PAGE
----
War of the Rebellion: Serial 008 Page 0427 Chapter XVIII. CORRESPONDENCE, ETC.-UNION.

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you will probably remain but a short time at Centralia and Renick no particular arrangements will be required for quarterin your men; tents, barns, and unoccupied buildings may be taken for this purpose. The object of this expedition being an important one, you will be promt and vigilant in the execution of these instructions. You will keep these headquarters advised by telegraph of all your movements, and will report fully by mail. In regard to taking prisoners and seizing property, you will be governed by General Orders, Numbers 8 and 13, of this department.

Additional instructions will probably be given you soon after your arrival at your destination.

Very respectfully, &c.,

H. W. HALLECK,

Major-General.

SAIN LOUIS, Mo., December 11, 1861.

Brigadier General T. H. McKEAN, Jefferson City, Mo.:

GENERAL: You will receive this to-morrow evening. In the mean time you will receive instructions to have the Eleventh Iowa Regiment on board a steamer for transportation up the river. The destination of that regiment is Providence, at which place it will land, and immediately proceed to capture or disperse a band of rebels said to be assembled at Columbia. Having accomplished this object, it will proceed direct, or by Rochefort or Booneville, to Fayette, for the same purpose, and thence to Glasgow and Brunswick.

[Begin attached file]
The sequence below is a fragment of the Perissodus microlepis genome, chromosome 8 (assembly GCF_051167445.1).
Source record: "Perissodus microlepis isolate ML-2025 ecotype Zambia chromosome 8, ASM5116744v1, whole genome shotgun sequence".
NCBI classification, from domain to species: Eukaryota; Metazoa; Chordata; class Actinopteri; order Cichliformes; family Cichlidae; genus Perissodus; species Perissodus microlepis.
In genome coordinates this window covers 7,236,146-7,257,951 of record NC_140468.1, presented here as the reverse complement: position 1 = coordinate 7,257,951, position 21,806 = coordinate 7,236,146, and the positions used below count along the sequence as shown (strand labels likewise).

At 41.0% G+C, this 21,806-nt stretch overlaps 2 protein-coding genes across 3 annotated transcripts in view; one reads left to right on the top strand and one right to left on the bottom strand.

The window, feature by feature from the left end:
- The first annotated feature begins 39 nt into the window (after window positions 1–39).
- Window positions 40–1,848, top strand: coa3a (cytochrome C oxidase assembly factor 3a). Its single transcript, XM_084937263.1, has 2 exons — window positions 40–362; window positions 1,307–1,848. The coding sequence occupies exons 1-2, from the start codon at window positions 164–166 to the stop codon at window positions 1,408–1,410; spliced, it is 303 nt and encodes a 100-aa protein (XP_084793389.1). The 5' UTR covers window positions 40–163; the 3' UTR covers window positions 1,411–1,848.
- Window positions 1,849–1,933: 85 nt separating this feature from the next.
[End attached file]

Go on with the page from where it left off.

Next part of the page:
General Pope will probably send a force across from Booneville to Fayette, to co-operate with the Eleventh Iowa. A regiment has been dispatched to Centralia and Renick, to operate south against Columbia and Fayette, to intercept any of the enemy moving from these places towards the North Missouri Railroad.

The steamer sent with the Eleventh Iowa will remain at Providence till the result of the expedition to Columbia is known, to carry the troops to Rochefort or Booneville, or will be permitted to proceed up the river to those places and Glasgow, as you may deem advisable. It is supposed that from your position you will be better able to judge of the rebel forces at the places named than can be done here. As the expedition will move but a short distance on land they will require but little transportation-say five or six wagons-and provisions of only six or eight days. Additional supplies should be put on the boat, which, if not wanted, may be landed and turned over to the proper officers at Booneville. The four companies of cavalry which you will receive to-morrow afternoon will be sent in another steamer to Providence, Rocherfort, or Booneville, to co-operate with the Eleventh Iowa. All these forces should be well supplied wiht ammunition. You will keep me informed by telegraph of the movement of these forces.

If steamer should not be able to ascend the river to Providence the expedition should croos the river at Jefferson City and march by land to Columbia. In this case a larger amount of transportation should be given. It is supposed that a portion at least of supplies and forage may be procured in the country passed over. In regard to taking prisoners and private property, strict compliance with General Orders, Nos. 8 and 13, of this department, will be required.